THE ART OF THE PITCH
Why is it so important to know how to deliver a great business pitch? Because a great pitch can bring valuable partnerships to the table - partnerships that come with even more valuable financial incentives. A great business pitch is among the first of many hurdles an entrepreneur must jump to get their company off the ground. While it's not necessarily an indicator of future success, it's a critical moment for any business. And pitching isn’t only for entrepreneurs - it’s for reaching agreement. Agreement can yield many good outcomes including sales, cooperation, and lead to new projects. Here you will find the key elements of a great pitch:

  • Be well prepared. Before you get to the meeting, study the CVs and social-media accounts of every participant who will attend the pitch. Then ideally bring your own projector. Bring a spare laptop loaded up with your presentation. Bring an extra VGA and HDMI adapter and don’t forget a copy of your presentation on a USB stick. To feel completely safe, you also may bring printouts of your presentation in case a complete failure of technical devices.
  • Set the agenda. When the meeting starts, you should set the frame for the rest of the pitch. Firstly ask, “How much time do I have?” Secondly ask, “What are the three most important questions you want me to answer?” Thirdly, ask, “Would you agree, if I quickly go through my presentation and handle questions at the end?”.
  • Speed up the start. Some entrepreneurs believe that a pitch is a narrative whose opening chapter must always be autobiographical and therefore loaded with lot of storytelling. These personal tales are supposed to convince the audience that you are a great team. Meanwhile everyone is wondering, what is this presentation about?
  • Apply the 10.20.30 Rule. The 10.20.30 Rule of presentations is that you should use ten slides in twenty minutes with a minimum of thirty-point text. Ten slides force you to consolidate on the absolute essentials. Twenty minutes is because most people can’t concentrate longer. A thirty-point font makes you explain your pitch, not read it in a boring way.
  • Let one person be the main speaker. Many entrepreneurs believe that investors invest in teams, so they try to demonstrate teamwork in their pitches. Sometimes you will find four or five employees attend the pitch, and each has a speaking role. This is confusing. Better let the experts wait until it comes to the discussion.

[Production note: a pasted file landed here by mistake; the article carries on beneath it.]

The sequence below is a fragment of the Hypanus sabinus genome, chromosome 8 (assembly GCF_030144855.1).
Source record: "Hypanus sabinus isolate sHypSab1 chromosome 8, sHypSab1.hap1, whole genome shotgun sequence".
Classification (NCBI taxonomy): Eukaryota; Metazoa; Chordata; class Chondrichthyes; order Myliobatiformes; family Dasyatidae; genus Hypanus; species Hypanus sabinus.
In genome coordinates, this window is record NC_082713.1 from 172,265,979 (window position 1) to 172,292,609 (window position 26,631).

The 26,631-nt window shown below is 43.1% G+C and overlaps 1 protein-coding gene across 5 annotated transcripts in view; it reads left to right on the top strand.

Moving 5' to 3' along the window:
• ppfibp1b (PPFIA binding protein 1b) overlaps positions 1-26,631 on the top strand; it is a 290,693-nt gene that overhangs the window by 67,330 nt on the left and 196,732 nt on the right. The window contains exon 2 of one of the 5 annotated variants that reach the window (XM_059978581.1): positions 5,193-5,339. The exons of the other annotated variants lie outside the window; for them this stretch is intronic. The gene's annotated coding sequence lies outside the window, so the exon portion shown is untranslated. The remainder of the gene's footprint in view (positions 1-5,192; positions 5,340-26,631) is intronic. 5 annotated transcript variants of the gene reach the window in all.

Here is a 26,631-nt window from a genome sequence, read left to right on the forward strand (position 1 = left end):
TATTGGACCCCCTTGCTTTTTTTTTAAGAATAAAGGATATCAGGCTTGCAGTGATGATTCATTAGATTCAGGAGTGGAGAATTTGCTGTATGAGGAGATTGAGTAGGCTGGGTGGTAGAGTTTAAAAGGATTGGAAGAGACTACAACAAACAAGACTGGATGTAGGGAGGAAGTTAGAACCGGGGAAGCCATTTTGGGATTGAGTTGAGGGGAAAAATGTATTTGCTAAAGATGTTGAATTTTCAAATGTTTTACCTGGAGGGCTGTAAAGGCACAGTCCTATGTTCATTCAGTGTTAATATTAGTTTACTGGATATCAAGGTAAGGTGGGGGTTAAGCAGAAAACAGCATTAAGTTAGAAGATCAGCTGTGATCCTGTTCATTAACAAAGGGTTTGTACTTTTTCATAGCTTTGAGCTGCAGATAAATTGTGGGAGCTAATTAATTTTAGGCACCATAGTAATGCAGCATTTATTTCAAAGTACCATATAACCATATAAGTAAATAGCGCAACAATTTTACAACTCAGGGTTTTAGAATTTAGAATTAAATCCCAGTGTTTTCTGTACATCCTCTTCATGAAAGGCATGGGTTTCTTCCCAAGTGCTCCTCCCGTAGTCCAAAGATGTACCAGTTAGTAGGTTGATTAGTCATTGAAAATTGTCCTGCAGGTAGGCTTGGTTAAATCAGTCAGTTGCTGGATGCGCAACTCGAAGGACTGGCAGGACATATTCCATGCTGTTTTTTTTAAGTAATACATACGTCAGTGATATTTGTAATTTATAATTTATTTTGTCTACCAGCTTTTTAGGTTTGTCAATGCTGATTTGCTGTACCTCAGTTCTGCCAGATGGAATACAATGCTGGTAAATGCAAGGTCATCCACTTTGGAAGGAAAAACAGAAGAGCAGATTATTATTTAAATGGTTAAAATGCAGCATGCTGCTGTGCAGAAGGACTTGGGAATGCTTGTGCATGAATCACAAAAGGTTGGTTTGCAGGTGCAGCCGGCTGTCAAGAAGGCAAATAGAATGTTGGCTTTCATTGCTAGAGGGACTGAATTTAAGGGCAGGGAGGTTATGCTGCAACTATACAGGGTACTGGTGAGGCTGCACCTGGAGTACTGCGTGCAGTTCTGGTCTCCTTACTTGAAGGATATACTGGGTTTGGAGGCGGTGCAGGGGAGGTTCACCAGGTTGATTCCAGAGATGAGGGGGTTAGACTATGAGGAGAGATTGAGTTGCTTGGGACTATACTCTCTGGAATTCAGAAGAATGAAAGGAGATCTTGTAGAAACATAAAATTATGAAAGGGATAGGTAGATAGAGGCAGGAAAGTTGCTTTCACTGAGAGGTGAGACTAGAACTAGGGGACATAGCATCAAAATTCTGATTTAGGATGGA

• Why should I care? Imagine there is a little gnome sitting on your shoulder. During the pitch every time you say something, the little gnome would whisper into your ear, “So why should I care?” You should listen to him because the significance of what you’re saying is not always self-evident. Every time you make a statement, imagine the little gnome asks his important question.
  • Rehearse. Rehearse. Rehearse. Familiarity breeds content. When you are totally familiar and comfortable with your presentation you’ll be able to give it most relaxed. Unfortunately, there are no shortcuts to achieving familiarity - you have to present many, many times.
  • Be quiet, take notes, and summarize. The visible act of taking notes means I think you’re smart. You’re saying something important and worth writing down. I’m willing to listen to you. Taking notes provides these benefits, plus the value of the facts that you’re recording. At the end of the meeting, summarize what you heard and play it back in order to test your understanding. Then follow through, within 24h, on all the promises that you made during the discussion and provide additional information.
  • Rewrite your pitch. After five or six pitches you better should delete your pitch and start with a clean version. Let this “version 2.0” reflect all lessons learned instead of only being a patchwork quilt.
This BLOG is a tiny part of Guy Kawasaki’s latest book, The Art of the Start 2.0., that we highly recommend for all pitchers.


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